A deeper dive into archival practice and art

In some ways one could argue that every artwork is an archive in the sense that the accumulated knowledge of the artist is inherently embedded within the material of the work itself, both tangible or intangible. Another way to think about it might be in terms of the idea of a trace: some artists prefer to lay bare the evidence of their process–examples include visible erasures or corrections–such that the work itself becomes an archive of its own making. However, these two examples of process are largely self-contained and self-reflective; the archival qualities of the artwork are incidental or implied, but not the primary source material for the work, nor the primary content.

Elizabeth Moran, whose current exhibition at the Hawn Gallery, “Against the Best Possible Sources,” derives directly from the artist’s research at the TIME, Inc. corporate archives, is one of many artists whose practice reflects what the art historian, Hal Foster, broadly defined as an archival impulse. Artists working in this archival manner, according to Foster, “seek to make historical information, often lost or displaced, physically present.” He adds that they, “elaborate on the found image, object, and text, and favor the installation format as they do so.”1

To accompany Elizabeth Moran’s exhibition, I assembled a small selection of books from the Hamon Arts Library’s collection that offer further context on the installation. The selection offers a starting point for deeper research into archival practice–presenting canonical, theoretical texts and short essays on the archival practices of a variety of artists. Two significant exhibition catalogues, Archive Fever: Uses of the Document in Contemporary Art, and Deep Storage: Collecting, Storing, and Archiving in Art, seek to document the importance of collecting, archiving and storing in artistic practice. As such, they offer useful introductions in the elusive effort to define archival and research-based practices in contemporary art. These two exhibitions feature work by many artists using archival materials or structures in their practice. I’ve included an additional text, The Archive, which highlights a few of these artists as well. They will be the focus of an upcoming blog post.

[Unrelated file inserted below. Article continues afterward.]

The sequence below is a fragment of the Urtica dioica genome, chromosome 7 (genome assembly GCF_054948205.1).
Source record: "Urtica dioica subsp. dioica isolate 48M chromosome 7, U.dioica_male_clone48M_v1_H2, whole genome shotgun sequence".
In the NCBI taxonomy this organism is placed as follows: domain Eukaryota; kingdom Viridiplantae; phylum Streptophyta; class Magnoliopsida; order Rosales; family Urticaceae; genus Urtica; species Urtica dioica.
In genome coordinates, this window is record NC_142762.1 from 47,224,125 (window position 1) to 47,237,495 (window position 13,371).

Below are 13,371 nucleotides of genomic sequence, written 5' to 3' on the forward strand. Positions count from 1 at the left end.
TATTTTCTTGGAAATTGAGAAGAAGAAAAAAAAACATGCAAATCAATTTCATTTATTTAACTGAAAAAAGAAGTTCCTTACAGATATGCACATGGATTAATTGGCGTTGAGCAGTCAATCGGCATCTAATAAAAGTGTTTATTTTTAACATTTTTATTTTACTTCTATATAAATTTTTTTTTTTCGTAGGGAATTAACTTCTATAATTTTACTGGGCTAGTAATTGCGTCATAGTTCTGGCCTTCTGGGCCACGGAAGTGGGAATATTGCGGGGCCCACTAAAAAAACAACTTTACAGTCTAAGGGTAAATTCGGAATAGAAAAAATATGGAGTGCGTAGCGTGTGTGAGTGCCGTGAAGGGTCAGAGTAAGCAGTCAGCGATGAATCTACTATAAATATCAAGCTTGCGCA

The Archive. Edited by Charles Merewether. London: Whitechapel; Cambridge, MA: MIT Press, 2006.

This text is particularly useful as an overview of how critical and theoretical notions of the archive have changed over time. It also offers brief introductions to several different strategies that artists have used as engagement with archival material. Essays included examine how the archive operates in various academic disciplines, including anthropology, critical theory, and history, and how these disciplines inform contemporary artistic practice. Artists highlighted are Christian Boltanski, Susan Hiller, Ilya Kabakov, Renée Green, Thomas Hirschhorn, and Walid Raad’s Atlas Group, both of whom will be discussed further in the next blog post.

Enwezor, Okwui. Archive Fever: Uses of the Document in Contemporary ArtNew York, N.Y.: International Center of Photography. Göttingen: Steidl Publishers, 2008.